You said that these opportunities don’t really exist anymore, why is that?
Well, because when I was coming up everything that involved music involved musicians. That’s not really the case now. We played a lot of music for commercials back in the day in New York. We called them jingles. And the jingles are not really about the musicians. It’s about the product and the singers who were saying the name of the product. Musicians were just there to provide backing. And they had to pay us. They paid us for the tape and royalties for as long as the commercial ran on the air. As soon as those advertising companies discovered they could pay one guy with a computer, it was the end of the jingle business for musicians. The singers still work because you need someone to say the names of the products. The people who are writing the commercials still work. But lots of times now, they’ll just hire one guy just to program everything. Or sometimes they just a license an old song, you know, by the Beatles or some other group. The scene is very different now.
Having met all of these amazing musicians at such a young age, was it overwhelming at all?
The thing about being young is that you’re not smart enough to be overwhelmed. So I was never overwhelmed. I was tripping though. The trippiest part of it all was like if you’re sitting there and you’re playing and the guitar player who’s standing in front of you plays one of the George Benson licks that everyone played. Initially your mind goes like, “Oh yeah there’s another cat playing a George Benson lick.” And then you go, “Oh wait, that’s George Benson!” That’s the guy; he’s allowed to do that! That trips you out.
When I was playing with Miles, every time he put his horn to his mouth it sounded like Miles. Same with McCoy Tyner. There are so many people who emulate these guys and as a developing musician, you spend your life playing with other musicians who are emulating these guys. So then to find yourself in a situation where you’re playing with the actual guy that everybody has been emulating, is a trip. Sometimes it’s a trip because they sound like everybody else you’ve been playing with, except more authentic. And then sometimes you realize that they have something nobody who’s been emulating them has. They’re missing the point. That’s very interesting as well.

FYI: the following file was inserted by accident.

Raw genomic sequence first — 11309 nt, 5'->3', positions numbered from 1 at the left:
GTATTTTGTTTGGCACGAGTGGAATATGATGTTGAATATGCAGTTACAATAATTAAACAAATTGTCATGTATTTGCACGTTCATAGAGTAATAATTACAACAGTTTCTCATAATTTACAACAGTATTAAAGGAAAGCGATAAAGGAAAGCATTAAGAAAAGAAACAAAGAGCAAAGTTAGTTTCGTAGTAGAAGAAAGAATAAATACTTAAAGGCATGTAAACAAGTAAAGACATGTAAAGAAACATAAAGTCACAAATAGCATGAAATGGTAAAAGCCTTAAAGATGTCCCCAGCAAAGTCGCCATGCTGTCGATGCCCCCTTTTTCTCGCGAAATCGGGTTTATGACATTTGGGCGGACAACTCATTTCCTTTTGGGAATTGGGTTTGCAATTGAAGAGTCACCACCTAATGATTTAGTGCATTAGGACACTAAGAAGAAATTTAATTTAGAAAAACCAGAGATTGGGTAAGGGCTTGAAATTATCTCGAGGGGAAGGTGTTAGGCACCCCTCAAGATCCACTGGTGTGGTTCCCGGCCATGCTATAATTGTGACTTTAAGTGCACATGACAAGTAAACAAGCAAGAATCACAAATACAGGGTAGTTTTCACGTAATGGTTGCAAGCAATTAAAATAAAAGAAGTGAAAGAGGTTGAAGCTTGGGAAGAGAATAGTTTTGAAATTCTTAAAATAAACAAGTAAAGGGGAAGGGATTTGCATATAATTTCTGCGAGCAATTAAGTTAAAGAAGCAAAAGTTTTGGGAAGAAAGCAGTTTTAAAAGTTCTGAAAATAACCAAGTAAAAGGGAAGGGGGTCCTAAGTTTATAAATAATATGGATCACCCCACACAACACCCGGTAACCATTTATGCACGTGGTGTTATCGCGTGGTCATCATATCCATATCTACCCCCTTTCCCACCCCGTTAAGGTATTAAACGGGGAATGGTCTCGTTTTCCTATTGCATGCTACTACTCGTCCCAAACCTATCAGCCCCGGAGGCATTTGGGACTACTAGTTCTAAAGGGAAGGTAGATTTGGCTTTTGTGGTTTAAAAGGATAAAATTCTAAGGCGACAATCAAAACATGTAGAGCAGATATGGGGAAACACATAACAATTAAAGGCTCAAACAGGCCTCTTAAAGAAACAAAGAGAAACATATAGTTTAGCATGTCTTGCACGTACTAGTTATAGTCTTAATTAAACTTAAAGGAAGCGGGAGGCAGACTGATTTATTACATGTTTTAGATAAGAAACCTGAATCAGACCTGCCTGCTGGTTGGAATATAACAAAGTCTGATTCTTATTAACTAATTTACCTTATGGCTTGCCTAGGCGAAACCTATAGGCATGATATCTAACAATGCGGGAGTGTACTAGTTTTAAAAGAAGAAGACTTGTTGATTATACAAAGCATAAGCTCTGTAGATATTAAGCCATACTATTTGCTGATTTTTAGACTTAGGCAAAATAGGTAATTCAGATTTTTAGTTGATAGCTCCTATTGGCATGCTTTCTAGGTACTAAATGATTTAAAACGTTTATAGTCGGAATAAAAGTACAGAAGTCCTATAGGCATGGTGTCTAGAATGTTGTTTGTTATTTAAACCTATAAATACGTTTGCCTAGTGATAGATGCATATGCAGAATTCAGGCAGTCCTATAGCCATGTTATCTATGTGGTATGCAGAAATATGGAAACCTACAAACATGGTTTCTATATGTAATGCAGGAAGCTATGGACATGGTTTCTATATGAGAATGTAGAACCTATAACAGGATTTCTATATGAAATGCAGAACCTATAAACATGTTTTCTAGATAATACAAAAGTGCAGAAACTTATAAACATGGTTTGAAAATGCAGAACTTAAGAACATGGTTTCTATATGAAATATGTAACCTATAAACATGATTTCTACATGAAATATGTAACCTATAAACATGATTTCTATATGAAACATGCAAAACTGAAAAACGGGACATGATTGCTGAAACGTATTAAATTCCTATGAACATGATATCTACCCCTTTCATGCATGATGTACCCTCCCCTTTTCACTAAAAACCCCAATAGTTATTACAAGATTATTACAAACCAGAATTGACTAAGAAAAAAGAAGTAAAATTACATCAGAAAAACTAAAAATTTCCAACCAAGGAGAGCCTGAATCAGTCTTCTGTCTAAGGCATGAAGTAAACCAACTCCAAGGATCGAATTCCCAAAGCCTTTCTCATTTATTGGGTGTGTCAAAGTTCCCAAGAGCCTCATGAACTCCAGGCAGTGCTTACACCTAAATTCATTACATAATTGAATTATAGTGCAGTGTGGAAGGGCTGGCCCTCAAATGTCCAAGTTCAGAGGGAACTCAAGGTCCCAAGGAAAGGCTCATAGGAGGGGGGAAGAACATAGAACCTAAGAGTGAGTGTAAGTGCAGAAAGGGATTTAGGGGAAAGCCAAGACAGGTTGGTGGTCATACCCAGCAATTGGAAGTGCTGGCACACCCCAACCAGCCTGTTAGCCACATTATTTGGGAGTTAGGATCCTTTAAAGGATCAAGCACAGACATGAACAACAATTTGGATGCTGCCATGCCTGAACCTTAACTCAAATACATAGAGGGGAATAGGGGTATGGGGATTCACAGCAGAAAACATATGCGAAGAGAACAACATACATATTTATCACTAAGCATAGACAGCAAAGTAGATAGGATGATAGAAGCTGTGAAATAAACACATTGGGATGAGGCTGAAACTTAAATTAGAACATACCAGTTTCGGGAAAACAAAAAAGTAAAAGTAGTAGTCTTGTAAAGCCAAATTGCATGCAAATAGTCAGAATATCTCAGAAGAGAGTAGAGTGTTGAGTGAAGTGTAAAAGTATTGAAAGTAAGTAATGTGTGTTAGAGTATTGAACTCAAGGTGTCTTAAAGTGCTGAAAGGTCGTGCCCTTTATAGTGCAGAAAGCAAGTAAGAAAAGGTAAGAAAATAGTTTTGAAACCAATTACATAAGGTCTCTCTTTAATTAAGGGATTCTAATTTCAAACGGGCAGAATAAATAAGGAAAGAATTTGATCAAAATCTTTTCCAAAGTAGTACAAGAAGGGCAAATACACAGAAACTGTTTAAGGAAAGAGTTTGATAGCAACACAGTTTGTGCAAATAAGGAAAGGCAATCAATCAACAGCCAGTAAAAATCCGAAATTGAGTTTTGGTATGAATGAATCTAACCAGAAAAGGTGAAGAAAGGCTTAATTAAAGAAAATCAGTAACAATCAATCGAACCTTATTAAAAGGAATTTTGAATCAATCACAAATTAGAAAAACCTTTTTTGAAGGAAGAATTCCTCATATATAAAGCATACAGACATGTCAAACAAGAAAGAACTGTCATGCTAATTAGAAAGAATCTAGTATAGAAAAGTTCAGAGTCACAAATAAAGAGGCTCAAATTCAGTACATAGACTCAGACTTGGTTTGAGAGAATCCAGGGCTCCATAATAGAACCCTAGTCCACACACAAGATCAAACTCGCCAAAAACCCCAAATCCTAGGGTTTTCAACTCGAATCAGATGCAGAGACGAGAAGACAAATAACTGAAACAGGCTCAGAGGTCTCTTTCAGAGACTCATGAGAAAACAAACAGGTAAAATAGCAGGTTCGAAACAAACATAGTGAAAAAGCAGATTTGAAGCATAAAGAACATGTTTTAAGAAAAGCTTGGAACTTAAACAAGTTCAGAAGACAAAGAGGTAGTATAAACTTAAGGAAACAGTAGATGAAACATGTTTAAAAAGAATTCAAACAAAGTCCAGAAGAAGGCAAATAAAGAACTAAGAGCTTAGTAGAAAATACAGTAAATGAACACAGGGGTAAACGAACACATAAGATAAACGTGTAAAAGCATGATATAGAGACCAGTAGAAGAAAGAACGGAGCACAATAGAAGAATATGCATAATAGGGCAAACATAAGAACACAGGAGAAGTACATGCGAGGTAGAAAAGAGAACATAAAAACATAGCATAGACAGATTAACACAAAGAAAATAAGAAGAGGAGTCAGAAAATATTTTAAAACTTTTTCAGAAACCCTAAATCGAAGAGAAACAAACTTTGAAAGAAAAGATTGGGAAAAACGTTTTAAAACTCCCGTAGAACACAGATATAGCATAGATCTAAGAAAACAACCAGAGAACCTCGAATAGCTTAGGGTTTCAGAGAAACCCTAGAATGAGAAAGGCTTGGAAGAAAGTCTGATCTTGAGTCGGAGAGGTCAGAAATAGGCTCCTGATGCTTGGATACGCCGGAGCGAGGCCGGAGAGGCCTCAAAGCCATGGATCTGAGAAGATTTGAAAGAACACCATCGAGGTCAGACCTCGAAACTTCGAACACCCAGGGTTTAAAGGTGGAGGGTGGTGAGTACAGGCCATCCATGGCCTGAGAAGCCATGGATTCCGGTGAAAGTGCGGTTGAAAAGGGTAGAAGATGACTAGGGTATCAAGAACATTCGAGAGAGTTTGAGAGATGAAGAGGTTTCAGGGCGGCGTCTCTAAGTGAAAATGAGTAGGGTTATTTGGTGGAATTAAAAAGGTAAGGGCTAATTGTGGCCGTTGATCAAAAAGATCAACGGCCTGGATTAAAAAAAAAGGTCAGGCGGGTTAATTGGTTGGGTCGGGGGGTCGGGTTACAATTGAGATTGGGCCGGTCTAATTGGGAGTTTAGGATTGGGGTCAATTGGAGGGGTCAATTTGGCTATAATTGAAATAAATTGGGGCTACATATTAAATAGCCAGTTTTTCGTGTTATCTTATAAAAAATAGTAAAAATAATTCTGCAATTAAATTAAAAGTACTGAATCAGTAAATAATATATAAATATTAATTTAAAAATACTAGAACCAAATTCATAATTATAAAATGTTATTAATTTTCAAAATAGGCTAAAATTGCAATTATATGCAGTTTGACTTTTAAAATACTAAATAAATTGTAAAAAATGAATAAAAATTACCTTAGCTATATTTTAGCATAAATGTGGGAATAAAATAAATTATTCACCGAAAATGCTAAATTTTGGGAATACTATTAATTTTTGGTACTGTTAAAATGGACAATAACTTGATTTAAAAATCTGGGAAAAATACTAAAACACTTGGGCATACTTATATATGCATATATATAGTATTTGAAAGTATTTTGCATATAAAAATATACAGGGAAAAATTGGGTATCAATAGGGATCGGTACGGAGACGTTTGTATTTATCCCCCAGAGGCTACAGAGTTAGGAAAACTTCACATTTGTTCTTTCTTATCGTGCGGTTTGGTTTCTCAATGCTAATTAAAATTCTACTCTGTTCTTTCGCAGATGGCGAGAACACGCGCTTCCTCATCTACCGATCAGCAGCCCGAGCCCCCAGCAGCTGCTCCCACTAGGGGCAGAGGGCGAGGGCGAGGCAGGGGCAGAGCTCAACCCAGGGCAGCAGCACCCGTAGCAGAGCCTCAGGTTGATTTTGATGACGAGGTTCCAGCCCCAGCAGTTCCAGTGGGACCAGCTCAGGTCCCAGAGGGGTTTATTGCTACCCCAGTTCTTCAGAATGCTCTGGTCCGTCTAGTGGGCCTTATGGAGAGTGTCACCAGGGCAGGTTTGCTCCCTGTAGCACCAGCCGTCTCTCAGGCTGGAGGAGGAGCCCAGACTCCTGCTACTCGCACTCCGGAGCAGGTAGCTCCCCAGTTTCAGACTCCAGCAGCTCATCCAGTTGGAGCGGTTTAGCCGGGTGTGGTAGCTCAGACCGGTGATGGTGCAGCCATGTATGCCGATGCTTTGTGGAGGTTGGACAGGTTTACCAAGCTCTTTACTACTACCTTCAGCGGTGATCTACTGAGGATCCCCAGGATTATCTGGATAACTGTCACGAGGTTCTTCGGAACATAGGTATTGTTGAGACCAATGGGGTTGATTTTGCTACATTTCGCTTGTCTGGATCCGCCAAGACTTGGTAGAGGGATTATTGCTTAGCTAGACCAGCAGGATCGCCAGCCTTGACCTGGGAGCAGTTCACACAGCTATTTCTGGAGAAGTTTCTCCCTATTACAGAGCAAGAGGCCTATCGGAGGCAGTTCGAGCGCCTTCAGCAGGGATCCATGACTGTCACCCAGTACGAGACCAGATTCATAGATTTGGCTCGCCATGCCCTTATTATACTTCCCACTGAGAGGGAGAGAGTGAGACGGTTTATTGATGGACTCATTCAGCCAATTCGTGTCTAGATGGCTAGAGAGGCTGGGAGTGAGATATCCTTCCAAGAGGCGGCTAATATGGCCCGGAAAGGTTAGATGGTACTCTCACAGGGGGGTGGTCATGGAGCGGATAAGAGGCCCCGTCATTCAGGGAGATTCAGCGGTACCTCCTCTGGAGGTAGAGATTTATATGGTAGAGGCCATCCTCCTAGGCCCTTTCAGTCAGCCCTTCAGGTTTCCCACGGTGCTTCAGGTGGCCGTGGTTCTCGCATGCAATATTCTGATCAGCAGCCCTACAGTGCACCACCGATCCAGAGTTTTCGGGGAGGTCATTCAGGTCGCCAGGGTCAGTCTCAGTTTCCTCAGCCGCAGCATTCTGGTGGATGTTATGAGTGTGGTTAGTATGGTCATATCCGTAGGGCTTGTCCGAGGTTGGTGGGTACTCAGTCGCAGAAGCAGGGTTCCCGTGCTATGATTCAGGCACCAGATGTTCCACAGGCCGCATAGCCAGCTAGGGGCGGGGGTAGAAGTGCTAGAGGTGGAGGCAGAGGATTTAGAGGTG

I want to go through some of these amazing musicians and talk about their influence on you. Lets start with Miles, what was his best advice?
I learned more from Miles from just being around him than from him actually saying things. I mean, I learned a lot from him saying things, but it was more like a parent where the parent thinks they’re teaching the kid when they are actively saying things. Meanwhile the kid learns so much more from just watching the parent and how the parent solves their own issues. Watching Miles just be Miles taught me so much. I learned that whoever he was, was very natural to him. He didn’t sit around calculating you know, “What would a genius do in this situation?” He didn’t have those kinds of thoughts. He just said, “What do I want to do?” He wasn’t afraid of those feelings. He went with whatever he felt like he had to do. He didn’t second-guess himself. Criticism seemed like it was heard by him, but it never changed his course. That was really profound. I really thought that he didn’t even hear any criticism, but he heard it. It just never affected what he did. That’s more real.
He did say things that stayed with me though. One time I said, “What do you think about Wynton Marsalis, man?” This was when Wynton had just come on the scene and was playing very much like Miles had played in the ‘60s. Miles said, “You know what I think of when I hear that music? Bellbottom pants.” And that’s all he said. Of course I thought about it and realized that for Miles, the music that he played was so inextricably tied to the times that he created it in, that to go backwards for him is kind of like putting on your old clothes. For him, it feels just as silly. That doesn’t mean that everybody has to feel that way, but it does explain to you why he made the music the way he did. I think I did carry from him the idea that you have two hopes for your music. One hope is that it will last forever. That it will have something about it that becomes classic. But, the music has a more primary responsibility to define the times in which it was created. I think that is how Miles felt. I think that when he went to New York from St. Louis when he was 19 or 20-years old, he was attracted to bebop because it was the music that represented that very moment. It was complicated and it had all of the things that made it a classic music. But I think equally attractive to Miles, was the fact that it was hip. It was the music of the day. It defined the way people moved, how they walked, how they danced, how they talked, how they dressed. I think that he always wanted his music to have that connection. Whenever he felt like the music was losing that connection to the times, he switched.
Interview by Eric Sandler